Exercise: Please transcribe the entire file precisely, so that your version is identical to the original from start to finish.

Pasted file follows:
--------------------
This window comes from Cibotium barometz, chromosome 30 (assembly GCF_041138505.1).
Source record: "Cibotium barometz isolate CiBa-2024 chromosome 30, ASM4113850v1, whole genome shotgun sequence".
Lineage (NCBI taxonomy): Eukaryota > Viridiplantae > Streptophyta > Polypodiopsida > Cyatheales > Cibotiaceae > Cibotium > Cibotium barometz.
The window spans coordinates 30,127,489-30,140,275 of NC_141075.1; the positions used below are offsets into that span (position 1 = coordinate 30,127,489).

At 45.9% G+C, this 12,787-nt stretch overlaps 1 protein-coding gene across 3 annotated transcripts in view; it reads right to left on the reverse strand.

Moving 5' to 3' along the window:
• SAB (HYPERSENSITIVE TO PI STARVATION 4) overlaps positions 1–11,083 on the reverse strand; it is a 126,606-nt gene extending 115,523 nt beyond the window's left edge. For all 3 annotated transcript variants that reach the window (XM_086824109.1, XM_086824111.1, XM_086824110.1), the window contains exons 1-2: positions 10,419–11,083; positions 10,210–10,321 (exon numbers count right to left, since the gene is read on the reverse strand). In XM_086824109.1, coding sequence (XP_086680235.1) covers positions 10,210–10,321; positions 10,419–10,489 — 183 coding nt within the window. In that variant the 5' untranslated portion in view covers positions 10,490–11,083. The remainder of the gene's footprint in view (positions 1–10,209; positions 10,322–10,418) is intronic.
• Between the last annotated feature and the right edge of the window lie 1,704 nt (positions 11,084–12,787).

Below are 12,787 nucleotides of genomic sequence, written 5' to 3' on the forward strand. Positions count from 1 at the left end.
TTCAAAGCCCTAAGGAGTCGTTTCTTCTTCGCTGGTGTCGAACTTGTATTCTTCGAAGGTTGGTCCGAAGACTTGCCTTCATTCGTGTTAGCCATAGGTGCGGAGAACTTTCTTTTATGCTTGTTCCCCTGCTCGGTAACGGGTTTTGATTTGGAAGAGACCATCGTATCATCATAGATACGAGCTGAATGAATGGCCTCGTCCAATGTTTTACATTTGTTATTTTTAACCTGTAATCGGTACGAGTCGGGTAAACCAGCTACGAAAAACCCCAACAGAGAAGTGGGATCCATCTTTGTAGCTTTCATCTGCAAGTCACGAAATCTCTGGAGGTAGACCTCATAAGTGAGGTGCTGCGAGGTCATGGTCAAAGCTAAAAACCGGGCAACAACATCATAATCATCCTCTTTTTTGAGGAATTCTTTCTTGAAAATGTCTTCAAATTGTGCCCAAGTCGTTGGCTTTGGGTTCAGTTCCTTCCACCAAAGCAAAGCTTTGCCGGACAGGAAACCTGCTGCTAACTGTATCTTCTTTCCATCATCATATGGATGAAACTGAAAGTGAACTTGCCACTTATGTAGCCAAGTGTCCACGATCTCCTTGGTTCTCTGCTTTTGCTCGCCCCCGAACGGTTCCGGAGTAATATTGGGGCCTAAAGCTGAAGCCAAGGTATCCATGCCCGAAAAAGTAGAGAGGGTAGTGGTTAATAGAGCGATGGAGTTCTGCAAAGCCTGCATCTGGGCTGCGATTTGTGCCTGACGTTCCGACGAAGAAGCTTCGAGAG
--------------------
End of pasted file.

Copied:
This window comes from Cibotium barometz, chromosome 30 (assembly GCF_041138505.1).
Source record: "Cibotium barometz isolate CiBa-2024 chromosome 30, ASM4113850v1, whole genome shotgun sequence".
Lineage (NCBI taxonomy): Eukaryota > Viridiplantae > Streptophyta > Polypodiopsida > Cyatheales > Cibotiaceae > Cibotium > Cibotium barometz.
The window spans coordinates 30,127,489-30,140,275 of NC_141075.1; the positions used below are offsets into that span (position 1 = coordinate 30,127,489).

At 45.9% G+C, this 12,787-nt stretch overlaps 1 protein-coding gene across 3 annotated transcripts in view; it reads right to left on the reverse strand.

Moving 5' to 3' along the window:
• SAB (HYPERSENSITIVE TO PI STARVATION 4) overlaps positions 1–11,083 on the reverse strand; it is a 126,606-nt gene extending 115,523 nt beyond the window's left edge. For all 3 annotated transcript variants that reach the window (XM_086824109.1, XM_086824111.1, XM_086824110.1), the window contains exons 1-2: positions 10,419–11,083; positions 10,210–10,321 (exon numbers count right to left, since the gene is read on the reverse strand). In XM_086824109.1, coding sequence (XP_086680235.1) covers positions 10,210–10,321; positions 10,419–10,489 — 183 coding nt within the window. In that variant the 5' untranslated portion in view covers positions 10,490–11,083. The remainder of the gene's footprint in view (positions 1–10,209; positions 10,322–10,418) is intronic.
• Between the last annotated feature and the right edge of the window lie 1,704 nt (positions 11,084–12,787).

Below are 12,787 nucleotides of genomic sequence, written 5' to 3' on the forward strand. Positions count from 1 at the left end.
TTCAAAGCCCTAAGGAGTCGTTTCTTCTTCGCTGGTGTCGAACTTGTATTCTTCGAAGGTTGGTCCGAAGACTTGCCTTCATTCGTGTTAGCCATAGGTGCGGAGAACTTTCTTTTATGCTTGTTCCCCTGCTCGGTAACGGGTTTTGATTTGGAAGAGACCATCGTATCATCATAGATACGAGCTGAATGAATGGCCTCGTCCAATGTTTTACATTTGTTATTTTTAACCTGTAATCGGTACGAGTCGGGTAAACCAGCTACGAAAAACCCCAACAGAGAAGTGGGATCCATCTTTGTAGCTTTCATCTGCAAGTCACGAAATCTCTGGAGGTAGACCTCATAAGTGAGGTGCTGCGAGGTCATGGTCAAAGCTAAAAACCGGGCAACAACATCATAATCATCCTCTTTTTTGAGGAATTCTTTCTTGAAAATGTCTTCAAATTGTGCCCAAGTCGTTGGCTTTGGGTTCAGTTCCTTCCACCAAAGCAAAGCTTTGCCGGACAGGAAACCTGCTGCTAACTGTATCTTCTTTCCATCATCATATGGATGAAACTGAAAGTGAACTTGCCACTTATGTAGCCAAGTGTCCACGATCTCCTTGGTTCTCTGCTTTTGCTCGCCCCCGAACGGTTCCGGAGTAATATTGGGGCCTAAAGCTGAAGCCAAGGTATCCATGCCCGAAAAAGTAGAGAGGGTAGTGGTTAATAGAGCGATGGAGTTCTGCAAAGCCTGCATCTGGGCTGCGATTTGTGCCTGACGTTCCGACGAAGAAGCTTCGAGAG